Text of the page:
It wasn’t long ago that Tampa Bay Buccaneers running back Doug Martin was still trying to learning how to play the running back position.
In his first high school game, the first time he ever played organized football, Martin fumbled the ball on a kick return. The defender ran the ball back the other way for a touchdown.
“I had no idea how to play the game, so I watched clips of great running backs. I tried to emulate what they did and just put it on the field.”
Even as Martin progressed, learning how to carry the ball properly and moving up to the varsity level, he wasn’t commanding much attention in terms of college recruiting.
Cal wouldn’t offer him a scholarship, but wanted him to walk on as a defensive back. Boise State, who did offer him a scholarship, lined him up at nickel back. The NFL didn’t seem like much of a possibility then.
Fast forward to 2013, and he’s coming off one of the most successful NFL rookie campaigns in recent history. He finished the 2012 season with 1,454 rushing yards, 1,926 total yards from scrimmage, and 12 touchdowns, earning himself a trip to the Pro Bowl.
But in his mind, the work isn’t finished, and his craft is far from perfected. He still watches clips of Walter Payton and Jim Brown. He sees the way they lower their pads and work the second level.
“They’re relentless runners,” said Martin, who to be the type of back that requires three and four guys to bring him down, just like Payton and Brown.
“Don’t let one guy bring you down. Just run hard.”
And Martin does just that, whether it’s between the tackles or out in the open field. He’s also shown a great set of hands, with 472 receiving yards last year.
And now that he, along with his teammates, have had a year to get accustomed to Mike Sullivan’s offense, 2013 could be even better.
“It’s the second year that I’ve learned the system and as for everybody else, a new system started last year, so getting a new system under our belt — everyone looks pretty comfortable.”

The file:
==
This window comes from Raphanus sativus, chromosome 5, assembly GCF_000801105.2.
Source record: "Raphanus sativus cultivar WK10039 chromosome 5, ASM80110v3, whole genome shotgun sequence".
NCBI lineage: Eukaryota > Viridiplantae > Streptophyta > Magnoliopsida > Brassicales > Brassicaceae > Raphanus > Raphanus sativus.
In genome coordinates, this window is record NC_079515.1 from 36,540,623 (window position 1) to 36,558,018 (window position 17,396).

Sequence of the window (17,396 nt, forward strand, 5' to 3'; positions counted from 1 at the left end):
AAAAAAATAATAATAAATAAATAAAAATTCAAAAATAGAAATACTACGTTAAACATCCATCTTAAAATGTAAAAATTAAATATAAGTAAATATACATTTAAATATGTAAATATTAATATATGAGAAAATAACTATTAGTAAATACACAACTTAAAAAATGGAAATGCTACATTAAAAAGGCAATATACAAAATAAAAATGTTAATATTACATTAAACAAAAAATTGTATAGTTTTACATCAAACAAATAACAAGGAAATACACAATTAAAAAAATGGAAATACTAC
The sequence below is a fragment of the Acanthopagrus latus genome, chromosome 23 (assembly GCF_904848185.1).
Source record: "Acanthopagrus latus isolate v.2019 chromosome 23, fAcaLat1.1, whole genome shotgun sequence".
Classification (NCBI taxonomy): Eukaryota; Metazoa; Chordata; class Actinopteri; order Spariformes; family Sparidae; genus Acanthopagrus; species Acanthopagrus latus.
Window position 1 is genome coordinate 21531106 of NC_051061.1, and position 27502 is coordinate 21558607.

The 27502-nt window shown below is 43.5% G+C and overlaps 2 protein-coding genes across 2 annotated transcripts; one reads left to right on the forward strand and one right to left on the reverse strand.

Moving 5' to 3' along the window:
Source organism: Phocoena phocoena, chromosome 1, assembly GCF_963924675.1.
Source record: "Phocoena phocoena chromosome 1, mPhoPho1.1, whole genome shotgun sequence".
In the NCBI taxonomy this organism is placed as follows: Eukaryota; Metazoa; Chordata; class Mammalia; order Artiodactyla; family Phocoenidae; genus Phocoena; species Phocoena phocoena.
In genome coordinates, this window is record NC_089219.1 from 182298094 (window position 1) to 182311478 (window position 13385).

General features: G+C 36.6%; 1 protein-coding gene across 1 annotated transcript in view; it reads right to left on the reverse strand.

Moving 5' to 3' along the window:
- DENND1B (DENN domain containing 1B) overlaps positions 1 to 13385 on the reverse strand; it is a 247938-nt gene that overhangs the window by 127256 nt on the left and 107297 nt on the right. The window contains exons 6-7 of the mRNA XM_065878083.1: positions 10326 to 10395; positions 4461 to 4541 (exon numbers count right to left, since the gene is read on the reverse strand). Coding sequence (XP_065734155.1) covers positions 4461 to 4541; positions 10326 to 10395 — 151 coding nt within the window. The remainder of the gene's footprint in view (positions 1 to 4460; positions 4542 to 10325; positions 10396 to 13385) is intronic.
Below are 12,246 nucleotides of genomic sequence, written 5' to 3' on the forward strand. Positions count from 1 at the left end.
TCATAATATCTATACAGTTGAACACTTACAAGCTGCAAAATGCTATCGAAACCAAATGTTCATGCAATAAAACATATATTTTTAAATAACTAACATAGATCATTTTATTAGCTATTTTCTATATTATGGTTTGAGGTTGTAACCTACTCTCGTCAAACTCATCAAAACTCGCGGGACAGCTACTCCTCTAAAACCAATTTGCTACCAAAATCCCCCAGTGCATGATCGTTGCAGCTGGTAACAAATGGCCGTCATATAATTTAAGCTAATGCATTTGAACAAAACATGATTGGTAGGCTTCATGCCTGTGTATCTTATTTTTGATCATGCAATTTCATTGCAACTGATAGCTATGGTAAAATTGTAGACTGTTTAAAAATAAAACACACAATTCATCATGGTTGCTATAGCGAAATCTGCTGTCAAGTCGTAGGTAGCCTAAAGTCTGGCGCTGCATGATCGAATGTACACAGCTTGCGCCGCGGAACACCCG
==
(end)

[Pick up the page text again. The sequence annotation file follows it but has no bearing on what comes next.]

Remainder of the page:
But Martin himself knows not to get too comfortable in his position as a ‘star’ in the NFL. In fact, it doesn’t seem like he’s even comfortable in the spotlight.
“Fans…that comes with the game when you’re successful on the field, and um, I just say ‘thank you very much, thank you very much.’ At the same time, you’ve got to get back on the field and do it all over again.”
In Martin’s case, that means facing some lofty expectations after a stellar rookie season and avoiding any type of ‘sophomore slump’ that has plagued some NFL running backs in recent years.
It happened to Cadillac Williams. After a monster rookie season in which Williams rushed for 1,178 yards, the former first-round pick for the Buccaneers failed to produce another 1,000-yard season.
Steve Slaton finished his 2008 rookie season with 1,282 rushing yards, but was never able to duplicate that success. He was waived by the Texans in 2011.
Head coach Greg Schiano doesn’t see Martin falling into any kind of slump this second go-around. In fact, Schiano said at the team’s minicamp last seek that he thinks Martin can take it to an even higher level.
“If you look at him, I think he looks better now than he did this time last year, physically, understanding-wise, all those things. I think there’s another level for him for sure.”